This is such a perfect example of self-serving pseudo-science. Feather one's nest by skewing results.

The news is filled with reports of medical research "lurches."

For several years women were urged to use hormone supplements in response to menopause as a way of enhancing life quality. Pharmaceutical companies and doctors teamed to sell millions of dollars worth of drugs to women on the presumption of great benefits. The drugs had been approved by the supposedly superior research methods applauded by NCLB advocates. They had passed through all the rigorous blind trials.

But a few years later studies swerved into the negative, identifying side effects and risks never mentioned earlier. The benefits became tenuous. The risks elevated. So much for science!

The same with breast cancer.

The same with caffeine.

The same with red wine.

The same with swimming right after eating.

The same with salt consumption.

The list goes on and on. Medical certainties and pronouncements followed by reversals. Is it Truth? Or is it Virtual truth?

Let us save our children from such virtual truths and uncertainties.

© 2003, Jamie McKenzie, all rights reserved. This article may be e-mailed to individuals by individuals, but all other duplication, distribution, publication and use is prohibited without first receiving explicit permission. Contact for information.

What can you do to change this law before it does great damage to the schools and children in your state and town?
  1. Subscribe to "No Child Left" to stay informed about efforts to repeal NCLB. Click here.
  2. Speak with the school board members, administrators and teachers in your community to learn how NCLB will change schools and learning in your town.
  3. Start communicating with your Senators and Representatives to let them know you want this law changed to put more emphasis on capacity building and support rather than testing and punishment.
  4. Write letters to the editor of your local newspaper expressing your concerns. Illustrate the dangers of this law with specific and compelling examples.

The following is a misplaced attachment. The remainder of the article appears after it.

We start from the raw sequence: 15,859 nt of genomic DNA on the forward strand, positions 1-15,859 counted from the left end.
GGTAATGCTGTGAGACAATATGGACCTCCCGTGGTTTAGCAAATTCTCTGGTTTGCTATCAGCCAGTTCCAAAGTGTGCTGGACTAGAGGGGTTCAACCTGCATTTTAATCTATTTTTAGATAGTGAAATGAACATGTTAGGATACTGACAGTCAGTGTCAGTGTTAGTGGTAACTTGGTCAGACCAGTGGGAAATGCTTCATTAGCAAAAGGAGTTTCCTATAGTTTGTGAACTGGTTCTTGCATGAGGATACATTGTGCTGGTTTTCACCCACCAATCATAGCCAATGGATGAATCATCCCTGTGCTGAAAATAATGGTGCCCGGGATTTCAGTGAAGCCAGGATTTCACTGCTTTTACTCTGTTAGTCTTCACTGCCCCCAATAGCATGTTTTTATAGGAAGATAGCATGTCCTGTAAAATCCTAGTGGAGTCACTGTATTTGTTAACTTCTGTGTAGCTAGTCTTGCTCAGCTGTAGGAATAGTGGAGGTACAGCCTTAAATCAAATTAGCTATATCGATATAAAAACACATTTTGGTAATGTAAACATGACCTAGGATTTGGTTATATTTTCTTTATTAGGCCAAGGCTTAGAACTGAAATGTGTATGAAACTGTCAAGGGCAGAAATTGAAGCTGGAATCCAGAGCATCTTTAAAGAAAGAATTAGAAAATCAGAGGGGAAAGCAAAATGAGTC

5. Emphasize concrete alternatives that would do more to improve the futures of disadvantaged children.

A List of ESEA (NCLB) Amendments

1. Fund social programs that impact school readiness so that all children actually enter school ready to learn as the first President Bush promised long ago.

2. Fund capacity building (enhanced teaching and learning) in districts and districts for several years before engaging in punishing labels and reckless choice provisions. Capacity building might mean providing hundreds of hours of training in effective reading strategies, for example. But it does not mean training everybody in a single highly scripted program endorsed by the administration for pseudo-scientific reasons.

3. Devote public money to truly public schools. Be careful not to divert funds to reckless experiments or diploma mills.

4. Fund enough construction of new schools within public systems so parental choice is real.

5. Support informed school choice within public systems.

6. Emphasize rewards and incentives rather than sanctions.

7. Hold all publicly funded schools to standards for performance and quality, whether actually private, charter or truly public. Be careful about simplistic notions of high stakes testing.

8. Fund recruitment and preparation of effective teachers and aides from all racial and economic groups to close the gap between current staffing levels and what is desirable.

9. End the insulting, broad brush assaults on teachers and administrators struggling against difficult challenges.

10. Capitalize on the good research conducted to discover what works best in schools and avoid simplistic panaceas and platitudes imported from the world of business and medicine.

11. Enrich the options available to all children. Forswear tightly scripted, robotic programs and the fast food approaches to school improvement.

12. Build school improvement on a richly defined foundation of alternatives and strategies.

13. Eliminate Trojan horses, hidden agendas and shameful politics from ESEA.

14. Stop using Madison Avenue techniques to hide the harsh realities of so-called compassionate conservatism.